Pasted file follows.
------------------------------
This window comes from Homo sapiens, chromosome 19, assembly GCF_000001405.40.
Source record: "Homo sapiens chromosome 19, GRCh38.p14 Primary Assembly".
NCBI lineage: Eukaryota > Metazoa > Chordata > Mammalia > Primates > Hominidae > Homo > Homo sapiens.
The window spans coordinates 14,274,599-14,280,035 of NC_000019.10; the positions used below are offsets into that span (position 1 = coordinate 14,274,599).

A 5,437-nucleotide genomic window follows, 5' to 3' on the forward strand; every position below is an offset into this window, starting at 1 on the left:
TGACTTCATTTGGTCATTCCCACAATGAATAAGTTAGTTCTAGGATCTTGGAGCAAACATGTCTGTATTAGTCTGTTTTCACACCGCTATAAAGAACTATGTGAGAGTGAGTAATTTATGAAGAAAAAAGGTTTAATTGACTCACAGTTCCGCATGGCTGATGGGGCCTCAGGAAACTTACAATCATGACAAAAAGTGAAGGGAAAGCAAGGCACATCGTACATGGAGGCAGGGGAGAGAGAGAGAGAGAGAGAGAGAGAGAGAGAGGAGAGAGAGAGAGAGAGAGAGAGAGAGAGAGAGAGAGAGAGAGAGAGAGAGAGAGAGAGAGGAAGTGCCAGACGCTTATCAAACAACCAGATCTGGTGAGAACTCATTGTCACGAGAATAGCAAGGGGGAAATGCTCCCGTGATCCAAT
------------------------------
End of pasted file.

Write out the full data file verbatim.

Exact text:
This window comes from Homo sapiens, chromosome 19, assembly GCF_000001405.40.
Source record: "Homo sapiens chromosome 19, GRCh38.p14 Primary Assembly".
NCBI lineage: Eukaryota > Metazoa > Chordata > Mammalia > Primates > Hominidae > Homo > Homo sapiens.
The window spans coordinates 14,274,599-14,280,035 of NC_000019.10; the positions used below are offsets into that span (position 1 = coordinate 14,274,599).

A 5,437-nucleotide genomic window follows, 5' to 3' on the forward strand; every position below is an offset into this window, starting at 1 on the left:
TGACTTCATTTGGTCATTCCCACAATGAATAAGTTAGTTCTAGGATCTTGGAGCAAACATGTCTGTATTAGTCTGTTTTCACACCGCTATAAAGAACTATGTGAGAGTGAGTAATTTATGAAGAAAAAAGGTTTAATTGACTCACAGTTCCGCATGGCTGATGGGGCCTCAGGAAACTTACAATCATGACAAAAAGTGAAGGGAAAGCAAGGCACATCGTACATGGAGGCAGGGGAGAGAGAGAGAGAGAGAGAGAGAGAGAGAGAGGAGAGAGAGAGAGAGAGAGAGAGAGAGAGAGAGAGAGAGAGAGAGAGAGAGAGAGAGAGAGGAAGTGCCAGACGCTTATCAAACAACCAGATCTGGTGAGAACTCATTGTCACGAGAATAGCAAGGGGGAAATGCTCCCGTGATCCAAT